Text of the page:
> On Win32, the client initiates authentication with the server by using a
> security support provider (Windows NT Lan Mananager Security Support Provider
> in this case) and calling AcquireCredentialsHandle(). The client then initates
> a series of calls to InitializeSecurityContext() passing and receiving buffers
> from the server. On the server side a similar call to
> AcquireCredentialsHandle() is followed by a series of calls to
> AcceptSecurityContext() recieiving and passing buffers to the client. The
> client never obtains a username or a password explicitly.
So that means that you have a network connection between two machines
(call them the client and the server), and the server is trying to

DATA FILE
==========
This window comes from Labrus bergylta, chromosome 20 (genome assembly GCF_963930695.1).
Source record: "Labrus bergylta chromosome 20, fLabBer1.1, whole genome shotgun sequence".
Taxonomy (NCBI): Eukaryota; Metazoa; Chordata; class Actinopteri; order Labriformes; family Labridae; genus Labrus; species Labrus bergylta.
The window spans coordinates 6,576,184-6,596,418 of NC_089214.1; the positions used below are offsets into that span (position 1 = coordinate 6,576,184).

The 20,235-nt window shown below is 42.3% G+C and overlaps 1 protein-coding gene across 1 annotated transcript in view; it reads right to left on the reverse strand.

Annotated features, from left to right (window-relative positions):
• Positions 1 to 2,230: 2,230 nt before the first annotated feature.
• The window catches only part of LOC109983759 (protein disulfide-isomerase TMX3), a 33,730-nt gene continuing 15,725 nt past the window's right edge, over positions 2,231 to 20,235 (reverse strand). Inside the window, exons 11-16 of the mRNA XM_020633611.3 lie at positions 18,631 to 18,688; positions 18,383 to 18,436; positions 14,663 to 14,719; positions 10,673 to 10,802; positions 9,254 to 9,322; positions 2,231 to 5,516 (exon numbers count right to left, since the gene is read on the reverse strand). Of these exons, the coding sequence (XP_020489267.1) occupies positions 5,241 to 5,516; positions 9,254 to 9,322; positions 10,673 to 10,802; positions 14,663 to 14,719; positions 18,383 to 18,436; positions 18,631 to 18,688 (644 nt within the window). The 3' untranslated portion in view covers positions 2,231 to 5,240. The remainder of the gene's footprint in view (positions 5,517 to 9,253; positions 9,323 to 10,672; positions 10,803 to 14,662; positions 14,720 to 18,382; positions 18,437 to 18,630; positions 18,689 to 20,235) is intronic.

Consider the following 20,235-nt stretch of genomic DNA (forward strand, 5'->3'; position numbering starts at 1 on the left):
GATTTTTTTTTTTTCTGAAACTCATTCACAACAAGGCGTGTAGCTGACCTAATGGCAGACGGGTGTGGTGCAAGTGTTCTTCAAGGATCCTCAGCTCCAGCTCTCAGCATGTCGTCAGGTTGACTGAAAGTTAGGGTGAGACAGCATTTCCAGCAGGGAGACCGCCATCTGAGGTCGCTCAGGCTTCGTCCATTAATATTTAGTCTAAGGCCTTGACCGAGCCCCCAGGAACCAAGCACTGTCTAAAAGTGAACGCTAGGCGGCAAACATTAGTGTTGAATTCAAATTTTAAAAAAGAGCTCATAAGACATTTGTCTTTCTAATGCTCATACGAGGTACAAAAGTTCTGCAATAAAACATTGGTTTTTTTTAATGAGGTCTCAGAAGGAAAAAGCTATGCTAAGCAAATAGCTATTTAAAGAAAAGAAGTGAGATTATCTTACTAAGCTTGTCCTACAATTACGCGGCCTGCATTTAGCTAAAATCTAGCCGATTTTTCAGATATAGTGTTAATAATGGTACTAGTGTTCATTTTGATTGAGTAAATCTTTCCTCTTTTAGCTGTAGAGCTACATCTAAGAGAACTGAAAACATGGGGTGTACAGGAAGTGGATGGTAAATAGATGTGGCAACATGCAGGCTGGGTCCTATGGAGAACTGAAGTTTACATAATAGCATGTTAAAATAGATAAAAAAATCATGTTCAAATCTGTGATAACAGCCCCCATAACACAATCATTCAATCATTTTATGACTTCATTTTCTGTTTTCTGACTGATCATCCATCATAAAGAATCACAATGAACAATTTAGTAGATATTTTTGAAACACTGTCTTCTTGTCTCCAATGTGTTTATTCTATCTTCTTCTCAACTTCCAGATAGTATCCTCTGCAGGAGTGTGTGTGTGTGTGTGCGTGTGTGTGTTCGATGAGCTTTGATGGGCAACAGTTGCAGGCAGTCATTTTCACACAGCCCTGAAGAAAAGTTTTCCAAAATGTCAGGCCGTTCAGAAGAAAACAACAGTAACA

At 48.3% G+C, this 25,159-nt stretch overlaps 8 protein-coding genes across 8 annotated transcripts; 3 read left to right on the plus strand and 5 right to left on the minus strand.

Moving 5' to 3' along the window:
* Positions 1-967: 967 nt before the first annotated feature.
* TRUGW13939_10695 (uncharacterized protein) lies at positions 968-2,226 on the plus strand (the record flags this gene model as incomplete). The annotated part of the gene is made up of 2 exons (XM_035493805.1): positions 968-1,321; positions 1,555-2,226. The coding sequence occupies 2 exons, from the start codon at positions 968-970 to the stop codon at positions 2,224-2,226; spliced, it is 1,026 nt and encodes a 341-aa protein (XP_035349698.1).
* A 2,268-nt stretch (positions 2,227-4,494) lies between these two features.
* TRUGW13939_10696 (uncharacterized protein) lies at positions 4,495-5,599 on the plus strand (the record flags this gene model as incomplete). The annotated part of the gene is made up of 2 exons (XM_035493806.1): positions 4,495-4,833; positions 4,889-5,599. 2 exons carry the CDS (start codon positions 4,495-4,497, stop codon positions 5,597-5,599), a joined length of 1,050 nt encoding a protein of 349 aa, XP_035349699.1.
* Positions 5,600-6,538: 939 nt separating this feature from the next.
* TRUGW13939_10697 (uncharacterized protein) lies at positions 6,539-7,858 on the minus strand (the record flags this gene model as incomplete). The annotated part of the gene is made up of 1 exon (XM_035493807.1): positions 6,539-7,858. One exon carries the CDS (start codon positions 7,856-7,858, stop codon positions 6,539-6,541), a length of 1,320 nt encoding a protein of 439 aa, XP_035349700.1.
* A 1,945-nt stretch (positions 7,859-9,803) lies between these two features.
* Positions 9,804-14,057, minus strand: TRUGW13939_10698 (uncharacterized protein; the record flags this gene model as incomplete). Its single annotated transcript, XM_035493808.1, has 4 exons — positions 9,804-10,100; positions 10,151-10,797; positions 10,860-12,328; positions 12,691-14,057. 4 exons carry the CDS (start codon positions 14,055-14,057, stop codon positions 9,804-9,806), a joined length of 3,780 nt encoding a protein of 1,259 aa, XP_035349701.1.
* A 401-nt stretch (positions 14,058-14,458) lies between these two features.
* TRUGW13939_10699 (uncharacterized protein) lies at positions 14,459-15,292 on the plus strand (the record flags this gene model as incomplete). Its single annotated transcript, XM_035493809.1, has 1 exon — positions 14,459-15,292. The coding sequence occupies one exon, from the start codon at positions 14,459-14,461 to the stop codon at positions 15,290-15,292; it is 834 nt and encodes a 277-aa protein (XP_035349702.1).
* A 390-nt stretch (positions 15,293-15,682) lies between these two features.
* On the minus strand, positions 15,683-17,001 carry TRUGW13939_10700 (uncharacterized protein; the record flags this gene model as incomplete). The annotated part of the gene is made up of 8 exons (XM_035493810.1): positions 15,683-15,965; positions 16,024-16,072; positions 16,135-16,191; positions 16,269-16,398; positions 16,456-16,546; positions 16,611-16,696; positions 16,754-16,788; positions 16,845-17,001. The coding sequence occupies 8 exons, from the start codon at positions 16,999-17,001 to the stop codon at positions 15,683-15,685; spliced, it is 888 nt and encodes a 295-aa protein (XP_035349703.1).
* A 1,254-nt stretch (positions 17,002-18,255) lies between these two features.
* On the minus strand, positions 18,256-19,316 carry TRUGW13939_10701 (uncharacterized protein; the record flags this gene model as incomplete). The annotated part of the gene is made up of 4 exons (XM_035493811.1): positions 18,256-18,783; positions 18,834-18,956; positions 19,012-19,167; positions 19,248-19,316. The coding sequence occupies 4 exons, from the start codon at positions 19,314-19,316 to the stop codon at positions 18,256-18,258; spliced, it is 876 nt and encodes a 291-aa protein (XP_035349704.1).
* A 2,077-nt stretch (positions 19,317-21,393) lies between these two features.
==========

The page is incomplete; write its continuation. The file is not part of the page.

determine whether the client has access to some sort of account on the
This breaks down into two cases:
1) The account is a real system account, an entry in /etc/passwd, and
can own files on the server machine.
2) The account is virtual in some way and has meaning to user code in
the server but no special meaning to the operating system.
If you are dealing with case 1, take a look at other programs that need
to do the exact same thing. Things like 'login' and 'ftpd'. Alternately,
rig it so that the server code itself is invoked with that user's
privileges, for example using 'ssh' as a launcher. Your process can then
just call 'getuid()' to find out what user's privileges it has.
If you are dealing with case 2 (which should be more common), you can
do it any way that you want. You can exchange credential information
however you find most appropriate.